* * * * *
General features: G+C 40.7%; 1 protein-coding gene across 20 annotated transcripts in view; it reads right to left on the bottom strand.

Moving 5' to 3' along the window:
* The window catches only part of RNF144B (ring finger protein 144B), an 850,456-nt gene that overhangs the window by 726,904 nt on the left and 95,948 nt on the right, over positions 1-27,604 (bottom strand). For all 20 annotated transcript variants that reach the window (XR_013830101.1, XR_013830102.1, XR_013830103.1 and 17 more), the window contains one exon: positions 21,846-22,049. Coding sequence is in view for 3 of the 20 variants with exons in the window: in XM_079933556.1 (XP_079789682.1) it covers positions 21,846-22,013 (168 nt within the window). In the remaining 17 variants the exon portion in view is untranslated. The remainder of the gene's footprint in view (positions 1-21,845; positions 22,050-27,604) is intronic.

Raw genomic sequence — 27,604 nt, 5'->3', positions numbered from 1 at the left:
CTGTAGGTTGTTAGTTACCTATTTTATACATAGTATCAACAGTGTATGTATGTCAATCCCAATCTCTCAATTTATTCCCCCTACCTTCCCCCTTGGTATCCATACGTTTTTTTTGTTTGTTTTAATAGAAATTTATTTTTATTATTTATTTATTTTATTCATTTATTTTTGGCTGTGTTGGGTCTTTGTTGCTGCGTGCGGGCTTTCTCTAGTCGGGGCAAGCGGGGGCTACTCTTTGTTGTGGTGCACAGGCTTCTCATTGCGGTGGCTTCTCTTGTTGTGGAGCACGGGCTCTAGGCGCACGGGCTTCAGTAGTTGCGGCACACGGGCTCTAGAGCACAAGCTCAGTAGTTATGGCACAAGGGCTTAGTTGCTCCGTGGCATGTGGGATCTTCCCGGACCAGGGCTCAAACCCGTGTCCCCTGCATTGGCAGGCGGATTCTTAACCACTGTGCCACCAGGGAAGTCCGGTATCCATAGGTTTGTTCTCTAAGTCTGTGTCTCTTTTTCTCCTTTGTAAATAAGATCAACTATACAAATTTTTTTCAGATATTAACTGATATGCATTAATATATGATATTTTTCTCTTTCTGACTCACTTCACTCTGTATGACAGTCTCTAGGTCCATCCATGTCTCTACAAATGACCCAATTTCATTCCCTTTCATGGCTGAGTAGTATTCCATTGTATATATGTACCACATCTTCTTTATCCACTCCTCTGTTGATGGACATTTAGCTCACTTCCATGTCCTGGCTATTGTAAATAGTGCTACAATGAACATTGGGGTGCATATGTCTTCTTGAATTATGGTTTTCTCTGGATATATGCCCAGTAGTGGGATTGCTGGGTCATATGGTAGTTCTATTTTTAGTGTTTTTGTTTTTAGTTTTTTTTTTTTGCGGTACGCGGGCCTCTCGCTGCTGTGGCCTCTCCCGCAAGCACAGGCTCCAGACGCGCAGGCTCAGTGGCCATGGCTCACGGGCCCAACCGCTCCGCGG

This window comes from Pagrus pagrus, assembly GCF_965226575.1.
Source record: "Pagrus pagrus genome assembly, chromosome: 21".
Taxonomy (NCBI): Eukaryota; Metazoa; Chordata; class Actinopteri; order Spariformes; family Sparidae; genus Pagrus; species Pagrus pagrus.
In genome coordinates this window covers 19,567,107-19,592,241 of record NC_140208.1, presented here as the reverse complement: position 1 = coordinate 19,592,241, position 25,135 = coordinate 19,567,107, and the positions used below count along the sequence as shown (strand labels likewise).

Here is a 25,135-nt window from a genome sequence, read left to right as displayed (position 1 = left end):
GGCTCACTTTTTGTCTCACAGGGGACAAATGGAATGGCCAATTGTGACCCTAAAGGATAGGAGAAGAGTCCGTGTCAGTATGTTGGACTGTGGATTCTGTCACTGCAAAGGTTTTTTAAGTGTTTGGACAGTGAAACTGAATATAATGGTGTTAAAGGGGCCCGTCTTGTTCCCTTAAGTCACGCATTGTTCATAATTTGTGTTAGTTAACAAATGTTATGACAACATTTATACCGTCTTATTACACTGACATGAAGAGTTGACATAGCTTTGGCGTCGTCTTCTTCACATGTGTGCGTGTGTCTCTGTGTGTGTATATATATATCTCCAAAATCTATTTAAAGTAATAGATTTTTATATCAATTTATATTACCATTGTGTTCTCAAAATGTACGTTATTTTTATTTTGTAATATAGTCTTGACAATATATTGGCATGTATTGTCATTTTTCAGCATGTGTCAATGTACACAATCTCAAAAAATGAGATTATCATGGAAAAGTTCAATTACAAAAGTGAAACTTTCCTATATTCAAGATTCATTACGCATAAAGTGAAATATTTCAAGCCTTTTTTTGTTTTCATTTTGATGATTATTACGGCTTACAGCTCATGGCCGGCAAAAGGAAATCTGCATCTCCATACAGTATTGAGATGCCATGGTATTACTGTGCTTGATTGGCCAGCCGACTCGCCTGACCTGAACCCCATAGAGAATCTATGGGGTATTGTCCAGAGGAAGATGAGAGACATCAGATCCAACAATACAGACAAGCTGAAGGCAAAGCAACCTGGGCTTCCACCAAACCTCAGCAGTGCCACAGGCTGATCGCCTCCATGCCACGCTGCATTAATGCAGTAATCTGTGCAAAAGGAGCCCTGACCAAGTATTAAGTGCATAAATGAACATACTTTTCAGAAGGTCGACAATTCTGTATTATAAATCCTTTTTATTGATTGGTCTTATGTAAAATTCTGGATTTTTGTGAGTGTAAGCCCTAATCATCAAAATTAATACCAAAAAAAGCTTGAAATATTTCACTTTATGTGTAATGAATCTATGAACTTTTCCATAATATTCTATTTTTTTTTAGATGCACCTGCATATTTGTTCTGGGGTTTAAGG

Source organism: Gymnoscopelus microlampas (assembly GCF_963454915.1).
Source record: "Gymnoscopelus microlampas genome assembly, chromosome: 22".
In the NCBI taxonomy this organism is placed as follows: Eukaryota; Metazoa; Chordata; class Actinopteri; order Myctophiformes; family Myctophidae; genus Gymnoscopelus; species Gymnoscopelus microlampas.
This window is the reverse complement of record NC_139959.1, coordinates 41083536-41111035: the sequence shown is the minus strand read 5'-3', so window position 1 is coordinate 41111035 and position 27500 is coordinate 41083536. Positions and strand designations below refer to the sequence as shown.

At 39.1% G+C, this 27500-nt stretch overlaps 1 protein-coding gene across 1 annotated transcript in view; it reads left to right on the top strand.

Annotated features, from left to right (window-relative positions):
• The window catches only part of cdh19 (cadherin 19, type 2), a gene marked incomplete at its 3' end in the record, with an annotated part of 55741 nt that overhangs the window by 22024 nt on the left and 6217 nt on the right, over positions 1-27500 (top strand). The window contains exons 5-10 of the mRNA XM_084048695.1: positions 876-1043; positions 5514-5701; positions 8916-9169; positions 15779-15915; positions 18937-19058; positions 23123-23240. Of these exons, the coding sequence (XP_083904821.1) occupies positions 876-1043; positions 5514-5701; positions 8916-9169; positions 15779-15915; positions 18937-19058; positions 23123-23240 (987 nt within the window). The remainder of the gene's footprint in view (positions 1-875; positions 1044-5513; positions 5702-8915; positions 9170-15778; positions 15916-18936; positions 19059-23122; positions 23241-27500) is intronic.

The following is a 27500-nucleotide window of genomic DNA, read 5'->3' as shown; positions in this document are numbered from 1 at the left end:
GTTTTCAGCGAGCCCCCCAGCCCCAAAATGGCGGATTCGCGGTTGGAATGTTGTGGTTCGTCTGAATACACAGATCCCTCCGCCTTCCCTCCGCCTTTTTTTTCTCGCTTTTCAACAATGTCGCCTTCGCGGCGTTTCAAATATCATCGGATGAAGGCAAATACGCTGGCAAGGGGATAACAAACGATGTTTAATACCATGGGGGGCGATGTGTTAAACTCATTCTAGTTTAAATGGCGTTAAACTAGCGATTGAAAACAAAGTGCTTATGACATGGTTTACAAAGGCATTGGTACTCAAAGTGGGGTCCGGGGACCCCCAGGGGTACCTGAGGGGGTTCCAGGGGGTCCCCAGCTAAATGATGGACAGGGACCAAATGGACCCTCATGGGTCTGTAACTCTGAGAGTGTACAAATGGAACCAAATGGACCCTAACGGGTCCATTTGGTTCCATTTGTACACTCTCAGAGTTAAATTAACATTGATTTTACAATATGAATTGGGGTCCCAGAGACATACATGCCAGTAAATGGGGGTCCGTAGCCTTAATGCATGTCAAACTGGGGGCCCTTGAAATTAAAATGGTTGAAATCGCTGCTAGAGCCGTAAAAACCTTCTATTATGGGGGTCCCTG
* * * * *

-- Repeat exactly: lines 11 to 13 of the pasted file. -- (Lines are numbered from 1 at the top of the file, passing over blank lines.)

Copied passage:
GGCTCACTTTTTGTCTCACAGGGGACAAATGGAATGGCCAATTGTGACCCTAAAGGATAGGAGAAGAGTCCGTGTCAGTATGTTGGACTGTGGATTCTGTCACTGCAAAGGTTTTTTAAGTGTTTGGACAGTGAAACTGAATATAATGGTGTTAAAGGGGCCCGTCTTGTTCCCTTAAGTCACGCATTGTTCATAATTTGTGTTAGTTAACAAATGTTATGACAACATTTATACCGTCTTATTACACTGACATGAAGAGTTGACATAGCTTTGGCGTCGTCTTCTTCACATGTGTGCGTGTGTCTCTGTGTGTGTATATATATATCTCCAAAATCTATTTAAAGTAATAGATTTTTATATCAATTTATATTACCATTGTGTTCTCAAAATGTACGTTATTTTTATTTTGTAATATAGTCTTGACAATATATTGGCATGTATTGTCATTTTTCAGCATGTGTCAATGTACACAATCTCAAAAAATGAGATTATCATGGAAAAGTTCAATTACAAAAGTGAAACTTTCCTATATTCAAGATTCATTACGCATAAAGTGAAATATTTCAAGCCTTTTTTTGTTTTCATTTTGATGATTATTACGGCTTACAGCTCATGGCCGGCAAAAGGAAATCTGCATCTCCATACAGTATTGAGATGCCATGGTATTACTGTGCTTGATTGGCCAGCCGACTCGCCTGACCTGAACCCCATAGAGAATCTATGGGGTATTGTCCAGAGGAAGATGAGAGACATCAGATCCAACAATACAGACAAGCTGAAGGCAAAGCAACCTGGGCTTCCACCAAACCTCAGCAGTGCCACAGGCTGATCGCCTCCATGCCACGCTGCATTAATGCAGTAATCTGTGCAAAAGGAGCCCTGACCAAGTATTAAGTGCATAAATGAACATACTTTTCAGAAGGTCGACAATTCTGTATTATAAATCCTTTTTATTGATTGGTCTTATGTAAAATTCTGGATTTTTGTGAGTGTAAGCCCTAATCATCAAAATTAATACCAAAAAAAGCTTGAAATATTTCACTTTATGTGTAATGAATCTATGAACTTTTCCATAATATTCTATTTTTTTTTAGATGCACCTGCATATTTGTTCTGGGGTTTAAGG

Source organism: Gymnoscopelus microlampas (assembly GCF_963454915.1).
Source record: "Gymnoscopelus microlampas genome assembly, chromosome: 22".